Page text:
Margaret Joan (née Sinclair) Trudeau (Kemper), author, actor, photographer, mental health advocate (born 10 September 1948 in North Vancouver, BC). Margaret Trudeau’s marriage to Prime Minister Pierre Trudeau in 1971 made her a public figure overnight. The dissolution of their union occurred under withering public scrutiny at a time when traditional roles, for homemakers and political wives alike, were being challenged. As the wife of one prime minister and the mother of another — Justin Trudeau — Margaret Trudeau carved out a public role for herself after revealing her diagnosis with bipolar disorder. In two books and in well-received public speeches, she has been an outspoken advocate for people with mental health issues.
Early Life and Family
Margaret Joan Sinclair was born on 10 September 1948, in North Vancouver, British Columbia. She was the fourth of five daughters (Heather, Janet, Rosalind preceded her; Betsy followed). Her mother, Kathleen (née Bernard), was the daughter of Thomas Bernard, a railway clerk. Margaret’s father, James Sinclair, was a Scottish-born Rhodes scholar who moved to Canada in his youth. He served as an RCAF pilot in Libya, Sicily and Malta during the Second World War. He was first elected as a Member of Parliament (MP) in 1940, the same year he married 20-year-old Kathleen, a nursing student 12 years his junior; he had previously been her high school math teacher. James Sinclair went on to serve as federal fisheries minister in the Cabinet of Liberal prime minister Louis St-Laurent from 1952 until 1957. He served as an MP until 1958. (See also Elections of 1957 and 1958.)
The family moved to Ottawa after Sinclair was appointed to cabinet. Margaret attended Rockcliffe Park Public School, doing so well she skipped Grade 3, before the family returned to the West Coast. She graduated from Delbrook Senior Secondary in North Vancouver in 1965 before attending Simon Fraser University, where she was introduced to marijuana and radical politics.
While on a family vacation on the French Polynesian island of Moorea, she met an older man from Canada who had spotted her while he was waterskiing. Her mother asked her if she knew whom she had been talking to. “Oh, Pierre someone or other,” she replied. Her mother told her it was Pierre Trudeau, the Canadian justice minister; in a few short months, he would become prime minister. “Pierre struck me as very old and very square,” Margaret later wrote in a memoir.
After graduating with an arts degree in sociology, Margaret travelled the “hippie trail” through Europe and North Africa. For a time, she hung out with Leonard Cohen in Morocco. After returning to Canada, she surreptitiously dated the prime minister for 18 months. She lived briefly in Ottawa, where she worked as a junior sociologist for the manpower and immigration department.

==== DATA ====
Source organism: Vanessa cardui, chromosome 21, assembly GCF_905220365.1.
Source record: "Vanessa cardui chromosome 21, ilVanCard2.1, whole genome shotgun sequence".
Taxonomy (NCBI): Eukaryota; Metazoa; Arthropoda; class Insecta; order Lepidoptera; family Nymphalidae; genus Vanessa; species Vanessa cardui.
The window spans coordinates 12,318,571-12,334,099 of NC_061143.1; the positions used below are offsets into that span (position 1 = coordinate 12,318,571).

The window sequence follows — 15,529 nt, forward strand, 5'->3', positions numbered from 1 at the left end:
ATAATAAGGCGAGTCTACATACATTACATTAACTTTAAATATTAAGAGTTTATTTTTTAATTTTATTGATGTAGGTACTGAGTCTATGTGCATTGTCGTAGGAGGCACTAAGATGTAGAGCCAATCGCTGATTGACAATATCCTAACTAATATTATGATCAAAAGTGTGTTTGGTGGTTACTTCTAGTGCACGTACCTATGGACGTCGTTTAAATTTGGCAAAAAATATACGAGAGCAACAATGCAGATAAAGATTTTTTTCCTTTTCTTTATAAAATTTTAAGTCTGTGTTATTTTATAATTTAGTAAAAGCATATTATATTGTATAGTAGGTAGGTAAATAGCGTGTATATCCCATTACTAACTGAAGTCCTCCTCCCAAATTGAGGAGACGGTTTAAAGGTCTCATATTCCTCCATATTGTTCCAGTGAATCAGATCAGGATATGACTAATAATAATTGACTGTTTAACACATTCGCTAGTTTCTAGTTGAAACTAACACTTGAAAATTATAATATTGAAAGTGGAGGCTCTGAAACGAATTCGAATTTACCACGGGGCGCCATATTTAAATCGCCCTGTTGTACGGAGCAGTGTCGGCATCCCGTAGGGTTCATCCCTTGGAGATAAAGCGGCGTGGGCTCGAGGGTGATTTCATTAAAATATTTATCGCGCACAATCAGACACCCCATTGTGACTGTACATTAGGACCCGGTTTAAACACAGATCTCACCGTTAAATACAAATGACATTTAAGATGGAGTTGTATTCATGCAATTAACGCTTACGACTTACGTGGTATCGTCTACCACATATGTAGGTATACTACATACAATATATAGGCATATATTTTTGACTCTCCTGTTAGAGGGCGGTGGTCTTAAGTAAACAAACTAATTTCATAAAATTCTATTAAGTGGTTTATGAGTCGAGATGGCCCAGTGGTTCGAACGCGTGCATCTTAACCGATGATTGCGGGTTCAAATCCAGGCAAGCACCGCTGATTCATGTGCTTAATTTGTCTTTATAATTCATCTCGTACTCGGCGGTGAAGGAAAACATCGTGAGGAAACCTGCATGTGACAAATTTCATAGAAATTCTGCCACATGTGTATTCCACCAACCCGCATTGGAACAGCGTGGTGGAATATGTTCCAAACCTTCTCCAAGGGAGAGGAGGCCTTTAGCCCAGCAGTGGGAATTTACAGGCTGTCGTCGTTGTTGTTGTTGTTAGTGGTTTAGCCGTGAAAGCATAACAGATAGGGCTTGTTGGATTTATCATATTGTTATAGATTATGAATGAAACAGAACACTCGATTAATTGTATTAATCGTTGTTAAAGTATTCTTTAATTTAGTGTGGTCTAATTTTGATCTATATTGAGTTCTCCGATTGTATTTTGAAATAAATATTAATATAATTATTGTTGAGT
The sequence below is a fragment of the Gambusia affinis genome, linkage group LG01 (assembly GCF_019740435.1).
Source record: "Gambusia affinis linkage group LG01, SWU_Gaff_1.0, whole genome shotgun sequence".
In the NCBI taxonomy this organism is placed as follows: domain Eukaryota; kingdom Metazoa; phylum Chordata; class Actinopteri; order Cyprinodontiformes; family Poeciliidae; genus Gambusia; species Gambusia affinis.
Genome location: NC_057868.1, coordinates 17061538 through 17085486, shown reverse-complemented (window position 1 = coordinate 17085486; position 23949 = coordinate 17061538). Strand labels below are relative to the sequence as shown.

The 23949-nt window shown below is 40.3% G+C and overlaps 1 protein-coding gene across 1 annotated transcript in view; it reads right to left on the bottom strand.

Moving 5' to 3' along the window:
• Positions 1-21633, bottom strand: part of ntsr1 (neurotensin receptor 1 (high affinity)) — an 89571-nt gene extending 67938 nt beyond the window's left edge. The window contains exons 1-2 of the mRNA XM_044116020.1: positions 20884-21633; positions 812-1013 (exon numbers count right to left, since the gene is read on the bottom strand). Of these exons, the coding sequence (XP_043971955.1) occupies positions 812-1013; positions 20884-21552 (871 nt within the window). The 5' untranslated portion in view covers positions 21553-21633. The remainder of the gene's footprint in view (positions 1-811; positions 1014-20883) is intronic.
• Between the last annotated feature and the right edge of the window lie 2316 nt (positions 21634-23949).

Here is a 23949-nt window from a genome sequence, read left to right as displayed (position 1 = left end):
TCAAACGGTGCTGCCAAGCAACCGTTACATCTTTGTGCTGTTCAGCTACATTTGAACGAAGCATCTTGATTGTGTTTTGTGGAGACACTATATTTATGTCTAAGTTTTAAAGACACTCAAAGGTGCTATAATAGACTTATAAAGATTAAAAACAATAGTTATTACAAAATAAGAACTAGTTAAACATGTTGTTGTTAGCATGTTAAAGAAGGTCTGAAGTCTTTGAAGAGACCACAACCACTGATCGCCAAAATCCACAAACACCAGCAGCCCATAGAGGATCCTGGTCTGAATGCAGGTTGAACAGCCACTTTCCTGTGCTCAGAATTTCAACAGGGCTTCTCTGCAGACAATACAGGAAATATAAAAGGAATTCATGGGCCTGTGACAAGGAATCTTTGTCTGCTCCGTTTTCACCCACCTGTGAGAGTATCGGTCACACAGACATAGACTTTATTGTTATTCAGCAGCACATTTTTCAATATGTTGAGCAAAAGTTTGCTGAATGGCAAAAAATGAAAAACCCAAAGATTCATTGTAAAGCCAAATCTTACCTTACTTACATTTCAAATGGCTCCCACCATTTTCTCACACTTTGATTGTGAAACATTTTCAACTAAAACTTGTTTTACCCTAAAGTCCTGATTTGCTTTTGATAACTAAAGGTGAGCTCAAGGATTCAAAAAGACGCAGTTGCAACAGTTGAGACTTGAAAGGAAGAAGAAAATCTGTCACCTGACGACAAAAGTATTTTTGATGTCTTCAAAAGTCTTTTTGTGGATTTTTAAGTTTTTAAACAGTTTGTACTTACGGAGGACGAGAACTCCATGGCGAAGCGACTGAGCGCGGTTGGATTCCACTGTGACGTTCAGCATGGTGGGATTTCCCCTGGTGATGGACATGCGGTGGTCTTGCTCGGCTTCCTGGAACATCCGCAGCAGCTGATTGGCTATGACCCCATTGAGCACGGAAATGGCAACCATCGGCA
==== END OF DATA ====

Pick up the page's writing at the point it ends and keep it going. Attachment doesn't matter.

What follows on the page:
Marriage to Pierre Trudeau
On 4 March 1971, Pierre Trudeau flew west from Ottawa in what was announced as a short skiing vacation. It was actually for a wedding attended only by a handful of members of both families. Margaret Sinclair, 22, married Trudeau, 51, in a ceremony performed by Reverend John Swinkels, a Roman Catholic priest. (Margaret converted to Catholicism before the marriage.) The bride, who was known for making her own clothes, baked the three-tiered wedding cake herself. After celebrating with family, the couple enjoyed a brief skiing honeymoon at the Sinclair family’s cabin in Whistler, BC.
A little more than nine months later, the couple’s first son, Justin, was born on Christmas Day, 1971. He was followed by Alexandre, known as Sasha, on Christmas Day, 1973. Michel was born on 2 October 1975.
Margaret Trudeau was commonly described as beautiful and high-spirited in media accounts. The writer June Callwood once described her as “a perfectly preserved flower child.” ( See also Hippies in Canada.) In 1974, Margaret said in a television interview that she had been hospitalized for psychiatric treatment because of the “frightening” strains of being the prime minister’s wife, a celebrity status for which she had little training or preparation. “I prepared myself for marriage to Pierre,” she said, “but I didn’t prepare myself for marriage to the prime minister.” She was criticized in the media for violating protocol and for erratic behaviour, at times exhibiting the wild swings between depression and mania that are characteristic of bipolar disorder. For example, she regularly smoking marijuana around her security detail; she divulged intimate details of her relationship with Pierre in a 1977 magazine interview; and she once spontaneously sang a song she had written for the wife of the Venezuelan president at a state dinner.
Her personal struggles also came at a time of changing social mores, as more women — and certainly women of her generation — sought fulfillment outside the traditional role of homemaker. (See also Women’s Movements in Canada: 1960–85.) “I’m not a weirdo, a wacko or an eccentric for wanting to do good, honest work on a day-to-day basis,” she once said. “I just want to find my individuality. I’ve had enough of being public property.”